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Lone pair

A lone pair is a (valence) electron pair without bonding or sharing with other atoms. They are found in the outermost electron shell of an atom, so lone pairs are a subset of a molecule's valence electrons. They can be identified by examining the outermost energy level of an atom — lone electron pairs consist of paired electrons as opposed to single electrons, which may appear if the atomic orbital is not full. Electron pairs are therefore considered lone pairs if two electrons are paired but are not used in bonding. Thus, the number of lone electrons plus the number of bonding electrons equal the total number of valence electrons from a compound.

A single lone pair can be found with atoms in the nitrogen group such as nitrogen in ammonia, two lone pairs can be found with atoms in the chalcogen group such as oxygen in water and the halogens can carry three lone pairs such as in hydrochloric acid.


Angle Changes

The pairs often exhibit a negative polar character with their high charge density and are located closer to the atomic nucleus on average compared to the bonding pair of electrons. The presence of a lone pair decreases the bond angle between the bonding pair of electrons, due to their high electric charge which causes great repulsion between the electrons. They are also used in the formation of a dative bond. For example, the creation of the hydronium (H3O+) ion occurs when acids are dissolved in water and is due to the oxygen atom donating a lone pair to the hydrogen ion.

This can be seen more clearly when looked at in two more common molecules. For example methane (CH4) has an angle between the hydrogens of 109.5o, whereas in water (H2O) the angle between the hydrogens is just 104.5 o. As you can clearly see, if lone pairs are present (in water there are two) then the other hydrogens are pushed further away to a point where there is the least repulsion from the lone pair but also from the other electrons. That's an illustration of the VSEPR theory.

Unusual lone pairs

A stereochemically active lone pair is also expected for divalent lead and tin ions due to their formal electronic configuration of ns2. In the solid state this results in the distorted metal coordination observed in the litharge structure adopted by both PbO and SnO. The formation of these heavy metal ns2 lone pairs which was previously attributed to intra-atomic hybridization of the metal s and p states[1] has recently been shown to have a strong anion dependence[2]. This dependence on the electronic states of the anion can explain why some divalent lead and tin materials such as PbS and SnTe show no stereochemical evidence of the lone pair and adopt the symmetric rocksalt crystal structure[3],[4].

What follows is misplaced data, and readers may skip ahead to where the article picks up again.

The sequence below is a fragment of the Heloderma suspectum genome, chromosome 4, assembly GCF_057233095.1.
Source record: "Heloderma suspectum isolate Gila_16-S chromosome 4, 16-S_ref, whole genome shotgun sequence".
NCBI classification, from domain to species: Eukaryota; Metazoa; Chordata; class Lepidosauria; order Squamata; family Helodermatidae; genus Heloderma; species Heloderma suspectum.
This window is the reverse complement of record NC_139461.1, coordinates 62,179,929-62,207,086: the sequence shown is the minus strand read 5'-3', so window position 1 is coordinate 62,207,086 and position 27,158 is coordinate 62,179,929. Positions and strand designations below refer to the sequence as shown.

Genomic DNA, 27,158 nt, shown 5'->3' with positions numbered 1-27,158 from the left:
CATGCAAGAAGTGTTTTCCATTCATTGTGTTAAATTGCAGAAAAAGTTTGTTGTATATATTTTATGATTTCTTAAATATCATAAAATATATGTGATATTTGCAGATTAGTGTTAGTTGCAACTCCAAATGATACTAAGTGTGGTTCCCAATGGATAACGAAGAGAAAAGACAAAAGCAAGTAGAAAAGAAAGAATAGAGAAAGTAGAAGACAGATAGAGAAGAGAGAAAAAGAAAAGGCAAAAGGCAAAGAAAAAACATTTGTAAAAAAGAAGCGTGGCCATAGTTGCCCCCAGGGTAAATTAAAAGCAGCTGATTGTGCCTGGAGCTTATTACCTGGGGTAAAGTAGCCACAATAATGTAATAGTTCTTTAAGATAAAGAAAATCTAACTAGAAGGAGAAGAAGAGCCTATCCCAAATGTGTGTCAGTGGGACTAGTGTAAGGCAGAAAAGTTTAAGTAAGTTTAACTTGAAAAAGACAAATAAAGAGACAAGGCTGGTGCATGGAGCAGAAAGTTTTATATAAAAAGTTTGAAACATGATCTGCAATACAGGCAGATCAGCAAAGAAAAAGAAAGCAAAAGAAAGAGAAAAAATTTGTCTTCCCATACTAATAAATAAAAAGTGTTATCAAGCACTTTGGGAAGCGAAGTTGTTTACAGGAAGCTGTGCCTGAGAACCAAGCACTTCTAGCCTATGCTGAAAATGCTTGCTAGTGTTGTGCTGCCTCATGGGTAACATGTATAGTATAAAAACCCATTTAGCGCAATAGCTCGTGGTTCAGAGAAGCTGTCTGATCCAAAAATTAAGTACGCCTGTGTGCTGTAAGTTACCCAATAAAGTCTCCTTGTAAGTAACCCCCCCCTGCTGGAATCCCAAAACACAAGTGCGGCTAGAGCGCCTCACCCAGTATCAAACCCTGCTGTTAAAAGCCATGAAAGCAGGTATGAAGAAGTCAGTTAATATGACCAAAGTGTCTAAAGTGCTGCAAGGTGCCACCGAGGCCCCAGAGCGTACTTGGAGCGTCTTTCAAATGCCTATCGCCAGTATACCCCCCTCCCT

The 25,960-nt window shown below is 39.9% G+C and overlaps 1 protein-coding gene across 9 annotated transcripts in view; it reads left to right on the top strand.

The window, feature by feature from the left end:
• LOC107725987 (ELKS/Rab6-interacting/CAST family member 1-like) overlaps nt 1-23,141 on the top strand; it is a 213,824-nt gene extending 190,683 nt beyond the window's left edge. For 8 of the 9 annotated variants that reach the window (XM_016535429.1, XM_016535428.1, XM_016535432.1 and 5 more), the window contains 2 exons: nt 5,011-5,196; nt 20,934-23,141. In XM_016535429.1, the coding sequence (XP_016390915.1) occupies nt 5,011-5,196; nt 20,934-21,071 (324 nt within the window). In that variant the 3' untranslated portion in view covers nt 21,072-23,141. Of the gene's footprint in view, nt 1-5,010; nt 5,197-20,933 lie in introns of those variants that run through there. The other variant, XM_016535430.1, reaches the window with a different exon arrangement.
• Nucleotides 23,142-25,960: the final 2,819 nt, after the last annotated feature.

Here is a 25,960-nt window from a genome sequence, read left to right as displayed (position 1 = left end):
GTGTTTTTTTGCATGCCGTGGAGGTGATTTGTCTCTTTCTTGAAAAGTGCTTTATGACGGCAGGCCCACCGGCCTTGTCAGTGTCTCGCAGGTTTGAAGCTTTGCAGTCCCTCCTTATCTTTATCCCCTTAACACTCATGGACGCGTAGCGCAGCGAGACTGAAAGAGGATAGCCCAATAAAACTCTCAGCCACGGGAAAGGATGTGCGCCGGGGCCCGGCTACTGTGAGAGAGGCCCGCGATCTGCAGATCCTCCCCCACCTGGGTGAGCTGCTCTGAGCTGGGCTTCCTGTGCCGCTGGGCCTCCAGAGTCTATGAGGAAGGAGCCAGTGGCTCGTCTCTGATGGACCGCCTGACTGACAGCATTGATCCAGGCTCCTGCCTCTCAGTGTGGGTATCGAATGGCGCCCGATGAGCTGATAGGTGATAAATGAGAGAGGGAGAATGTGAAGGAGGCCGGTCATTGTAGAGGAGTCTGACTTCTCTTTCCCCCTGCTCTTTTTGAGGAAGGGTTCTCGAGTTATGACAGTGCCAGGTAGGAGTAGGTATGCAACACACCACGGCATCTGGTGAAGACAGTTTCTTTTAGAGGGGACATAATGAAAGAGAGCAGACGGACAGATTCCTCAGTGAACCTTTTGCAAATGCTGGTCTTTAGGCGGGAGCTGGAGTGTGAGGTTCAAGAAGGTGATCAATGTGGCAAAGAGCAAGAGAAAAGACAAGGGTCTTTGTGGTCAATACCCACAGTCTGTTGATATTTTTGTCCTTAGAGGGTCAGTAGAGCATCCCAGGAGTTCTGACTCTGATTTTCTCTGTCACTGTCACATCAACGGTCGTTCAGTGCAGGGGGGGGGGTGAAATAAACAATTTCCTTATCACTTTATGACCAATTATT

In molecular systems the lone pair can also result in a distortion in the coordination of ligands around the metal ion. The lead lone pair effect can be observed in supramolecular complexes of Lead(II) nitrate and in 2007 a study [5] linked the lone pair to lead poisoning. Lead ions in the human metabolism replace native metallic ions in several key proteins, for example: zinc cations in the ALAD protein, which is also known as Porphobilinogen synthase. This seems to be the molecular basis of "lead poisoning", or "saturnism" ("plumbism"). Computational experiments reveal that although the coordination number does not change upon substitution in calcium-binding proteins, the introduction of lead distorts the way the ligands organize themselves to accommodate such an emerging lone pair: consequently, these proteins are perturbed. This lone-pair effect becomes dramatic for zinc-binding proteins, such as the above-mentionned porphobilinogen synthase, as the natural substrate cannot bind anymore: in those cases the protein is inhibited.

Group 14 lone pairs manifest themselves in triple bonds as well. The familiar alkynes have bond order 3 with 180° bond angles (A) but going down the row germanium to germanium formal triple bonds have an effective bond order 2 with one lone pair (B) and trans-bent geometries. In lead the bond order is even 1 with lone pairs for each lead atom (C). In the organogermanium compound D, the bond order is also 1 with complexation of the acidic isonitrile groups based on interaction with germaniums empty 4p orbital [6]

See also


  1. ^ Stereochemistry of Ionic Solids J.D.Dunitz and L.E.Orgel, Advan. Inorg. and Radiochem. 1960, 2, 1-60
  2. ^ Electronic origins of structural distortions in post-transition metal oxides: experimental and theoretical evidence for a revision of the lone pair model D.J.Payne, R.G.Egdell, A.Walsh, G.W.Watson, J.Guo, P.-A.Glans, T.Learmonth and K.E.Smith, Phys. Rev. Lett. 2006, 96, 157403 doi:10.1103/PhysRevLett.96.157403
  3. ^ The origin of the stereochemically active Pb(II) lone pair: DFT calculations on PbO and PbS A.Walsh and G.W.Watson, J. Sol. Stat. Chem. 2005, 178, 5 doi:10.1016/j.jssc.2005.01.030
  4. ^ Influence of the Anion on Lone Pair Formation in Sn(II) Monochalcogenides: A DFT Study A.Walsh and G.W.Watson, J. Phys. Chem. B 2005, 109, 18868 doi:10.1021/jp051822r
  5. ^ Is an Electronic Shield at the Molecular Origin of Lead Poisoning? A Computational Modeling Experiment C.Gourlaouen and O.Parisel Angew. Chem. Int. Ed. 2007, 46, 553 –556 doi:10.1002/anie.200603037
  6. ^ Lewis base induced tuning of the Ge–Ge bond order in a digermyne G.H.Spikes and P.P.Power Chem. Commun., 2007, 85 - 87, doi:10.1039/b612202g
This article is licensed under the GNU Free Documentation License. It uses material from the Wikipedia article "Lone_pair". A list of authors is available in Wikipedia.
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